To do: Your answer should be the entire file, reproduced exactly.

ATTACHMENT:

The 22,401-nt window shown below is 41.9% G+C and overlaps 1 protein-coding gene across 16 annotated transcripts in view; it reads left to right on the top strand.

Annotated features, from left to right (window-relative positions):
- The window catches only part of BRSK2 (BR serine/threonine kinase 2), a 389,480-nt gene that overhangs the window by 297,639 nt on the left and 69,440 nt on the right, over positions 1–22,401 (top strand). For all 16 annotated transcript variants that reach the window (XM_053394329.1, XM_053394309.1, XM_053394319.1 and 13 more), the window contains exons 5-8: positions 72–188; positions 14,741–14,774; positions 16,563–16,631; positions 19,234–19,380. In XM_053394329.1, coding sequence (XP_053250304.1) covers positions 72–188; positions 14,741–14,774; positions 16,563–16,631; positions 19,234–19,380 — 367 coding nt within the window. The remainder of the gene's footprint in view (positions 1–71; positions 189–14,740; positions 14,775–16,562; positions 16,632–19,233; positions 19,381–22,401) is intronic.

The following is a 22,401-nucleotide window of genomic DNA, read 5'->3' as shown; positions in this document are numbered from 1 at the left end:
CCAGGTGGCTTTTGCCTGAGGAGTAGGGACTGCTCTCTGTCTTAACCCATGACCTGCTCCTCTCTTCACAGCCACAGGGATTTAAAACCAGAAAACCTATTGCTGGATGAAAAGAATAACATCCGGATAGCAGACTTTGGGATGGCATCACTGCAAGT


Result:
The 22,401-nt window shown below is 41.9% G+C and overlaps 1 protein-coding gene across 16 annotated transcripts in view; it reads left to right on the top strand.

Annotated features, from left to right (window-relative positions):
- The window catches only part of BRSK2 (BR serine/threonine kinase 2), a 389,480-nt gene that overhangs the window by 297,639 nt on the left and 69,440 nt on the right, over positions 1–22,401 (top strand). For all 16 annotated transcript variants that reach the window (XM_053394329.1, XM_053394309.1, XM_053394319.1 and 13 more), the window contains exons 5-8: positions 72–188; positions 14,741–14,774; positions 16,563–16,631; positions 19,234–19,380. In XM_053394329.1, coding sequence (XP_053250304.1) covers positions 72–188; positions 14,741–14,774; positions 16,563–16,631; positions 19,234–19,380 — 367 coding nt within the window. The remainder of the gene's footprint in view (positions 1–71; positions 189–14,740; positions 14,775–16,562; positions 16,632–19,233; positions 19,381–22,401) is intronic.

The following is a 22,401-nucleotide window of genomic DNA, read 5'->3' as shown; positions in this document are numbered from 1 at the left end:
CCAGGTGGCTTTTGCCTGAGGAGTAGGGACTGCTCTCTGTCTTAACCCATGACCTGCTCCTCTCTTCACAGCCACAGGGATTTAAAACCAGAAAACCTATTGCTGGATGAAAAGAATAACATCCGGATAGCAGACTTTGGGATGGCATCACTGCAAGT